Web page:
448 F2d 671 United States Cruz v. J
448 F.2d 671
UNITED STATES of America ex rel. Juan CRUZ, Appellant,
J. Edwin LaVALLEE, Warden, Auburn State Prison, Auburn, New
No. 373, Docket 32124.
United States Court of Appeals,
Argued Dec. 8, 1970.
Decided Sept. 13, 1971.
Thomas R. Esposito, New York City (The Legal Aid Society and Harry C. Batchelder, Jr., New York City, on the brief), for appellant.
Joel Lewittes, Asst. Atty. Gen. (Louis J. Lefkowitz, Atty. Gen. of State of New York, Samuel A. Hirshowitz, First Asst. Atty. Gen., and Iris Steel, Asst. Atty. Gen., on the brief), for appellee.
Before LUMBARD and FEINBERG, Circuit Judges, and CLARIE, District Judge.*
LUMBARD, Circuit Judge:
This case raises fundamental and important problems dealing with whether failure to object to a coerced confession in a New York state court trial, held prior to Jackson v. Denno, 378 U.S. 368, 84 S.Ct. 1774, 12 L.Ed.2d 908 (1964), precludes the prisoner from raising the issue in federal habeas corpus proceedings and having a hearing on the voluntariness of his confession. While we believe that the failure to object, by itself, does not constitute a waiver of the right to a hearing on voluntariness, we also recognize that in certain circumstances there can be a "deliberate bypass" of the right to question the voluntariness of the confession as a matter of trial strategy. Fay v. Noia, 372 U.S. 391, 439, 83 S.Ct. 822, 9 L.Ed.2d 837 (1963); Henry v. Mississippi, 379 U.S. 443, 450-452, 85 S.Ct. 564, 13 L.Ed.2d 408 (1965). When the record of the state trial reveals such a deliberate bypass clearly and beyond doubt, an evidentiary hearing in the federal courts as to whether there was a deliberate bypass is not required, and the state prisoner is barred from questioning the voluntariness of his confession on federal habeas corpus. As will be shown below, the record of the trial in the instant case manifestly reveals just such a deliberate bypass.
Juan Cruz was convicted by a jury in a New York County court of first-degree murder and second-degree assault; and on May 13, 1960, he was sentenced to life imprisonment. His conviction was affirmed, without opinion, by the New York courts, 12 A.D.2d 894 (1st Dept. 1961), 10 N.Y.2d 738, 219 N.Y.S.2d 410, 176 N.E.2d 916 (1961). His petition for coram nobis relief and for a Huntley hearing on the voluntariness of his confession were denied by Judge Sarafite in the New York County Supreme Court on the ground that he had failed to raise any objection at trial to the voluntariness of his confession. These rulings were affirmed by the Appellate Division, 26 A.D.2d 993, 275 N.Y. S.2d 241 (1st Dept. 1966), and leave to appeal to the Court of Appeals was denied.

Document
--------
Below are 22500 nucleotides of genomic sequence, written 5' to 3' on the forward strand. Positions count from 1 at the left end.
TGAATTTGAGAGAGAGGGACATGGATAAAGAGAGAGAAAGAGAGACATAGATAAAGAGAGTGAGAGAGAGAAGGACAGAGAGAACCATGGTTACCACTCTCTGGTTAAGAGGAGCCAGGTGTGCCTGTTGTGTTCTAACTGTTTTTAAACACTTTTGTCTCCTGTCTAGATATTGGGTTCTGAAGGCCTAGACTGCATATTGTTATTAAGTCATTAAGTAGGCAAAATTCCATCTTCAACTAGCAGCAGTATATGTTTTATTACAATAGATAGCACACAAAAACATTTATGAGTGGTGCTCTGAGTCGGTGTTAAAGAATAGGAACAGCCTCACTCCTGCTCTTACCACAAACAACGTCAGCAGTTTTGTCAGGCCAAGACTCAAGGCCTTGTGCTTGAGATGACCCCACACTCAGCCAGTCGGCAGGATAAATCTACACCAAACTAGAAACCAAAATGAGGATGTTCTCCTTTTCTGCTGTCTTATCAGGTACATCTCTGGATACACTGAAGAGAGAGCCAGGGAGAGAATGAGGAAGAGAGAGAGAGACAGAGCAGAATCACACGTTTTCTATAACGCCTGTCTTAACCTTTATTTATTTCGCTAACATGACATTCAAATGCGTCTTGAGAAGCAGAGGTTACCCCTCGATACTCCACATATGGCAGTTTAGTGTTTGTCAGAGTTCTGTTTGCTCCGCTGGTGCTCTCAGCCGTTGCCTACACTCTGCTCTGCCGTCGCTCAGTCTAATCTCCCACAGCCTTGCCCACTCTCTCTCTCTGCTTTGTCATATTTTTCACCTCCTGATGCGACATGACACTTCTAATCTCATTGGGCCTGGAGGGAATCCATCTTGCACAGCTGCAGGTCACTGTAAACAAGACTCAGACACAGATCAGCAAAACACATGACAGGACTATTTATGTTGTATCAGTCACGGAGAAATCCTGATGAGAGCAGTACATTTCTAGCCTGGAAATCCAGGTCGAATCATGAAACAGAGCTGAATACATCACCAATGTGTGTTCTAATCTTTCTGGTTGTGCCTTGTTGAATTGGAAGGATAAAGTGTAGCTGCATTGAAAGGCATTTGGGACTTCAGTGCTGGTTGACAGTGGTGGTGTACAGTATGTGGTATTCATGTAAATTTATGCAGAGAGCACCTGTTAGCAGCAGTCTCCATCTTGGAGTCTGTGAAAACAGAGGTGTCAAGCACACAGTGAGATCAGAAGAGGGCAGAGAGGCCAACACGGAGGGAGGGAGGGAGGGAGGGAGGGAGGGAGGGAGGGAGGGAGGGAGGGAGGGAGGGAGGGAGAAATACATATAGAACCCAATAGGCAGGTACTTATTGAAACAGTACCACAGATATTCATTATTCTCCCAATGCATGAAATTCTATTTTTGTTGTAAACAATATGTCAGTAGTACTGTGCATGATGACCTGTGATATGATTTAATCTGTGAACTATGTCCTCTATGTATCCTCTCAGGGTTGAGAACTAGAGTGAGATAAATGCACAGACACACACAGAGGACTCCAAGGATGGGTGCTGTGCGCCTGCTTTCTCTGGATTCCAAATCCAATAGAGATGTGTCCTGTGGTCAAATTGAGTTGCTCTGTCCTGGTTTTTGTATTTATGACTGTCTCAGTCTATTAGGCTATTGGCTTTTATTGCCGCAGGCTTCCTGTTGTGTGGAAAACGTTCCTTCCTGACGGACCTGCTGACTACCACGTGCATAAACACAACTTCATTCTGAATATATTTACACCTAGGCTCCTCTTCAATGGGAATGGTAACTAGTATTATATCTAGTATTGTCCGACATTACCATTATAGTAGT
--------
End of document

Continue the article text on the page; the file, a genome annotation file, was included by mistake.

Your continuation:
Cruz then filed a petition for habeas corpus in the Northern District of New York alleging the unconstitutional admission into evidence of a coerced confession. On August 10, 1967, after studying the lengthy trial record, Judge Port denied the petition, without a hearing, on the ground that Cruz's failure at trial to object to the admissibility of the confession or to request a charge on voluntariness constituted a deliberate bypass of the state procedure for taking such action and precluded him from federal habeas corpus relief. The judge noted further that the
"record from beginning to end demonstrates a consistent, strategic and tactical approach, militating against raising any objection to the voluntariness of the statements made by him and used upon the trial. * * * To have done so in the face of overwhelming testimony against him would have directed the jury's attention away from the factors which Cruz and his counsel clearly hoped would influence the jury to reject a murder conviction."
Nevertheless, Judge Port granted Cruz a certificate of probable cause on the ground that "[t]he Court of Appeals of this Circuit has [evidently not] passed upon the question raised by [appellant]."
From a study of the 1,400 page record, we agree with the district court that it was the deliberate and consistent trial strategy of the defense not to question the voluntariness of the defendant's confession which was admitted into evidence against him. It follows that Cruz is not free to raise this issue in the federal courts. Accordingly, we affirm the denial of Cruz's petition.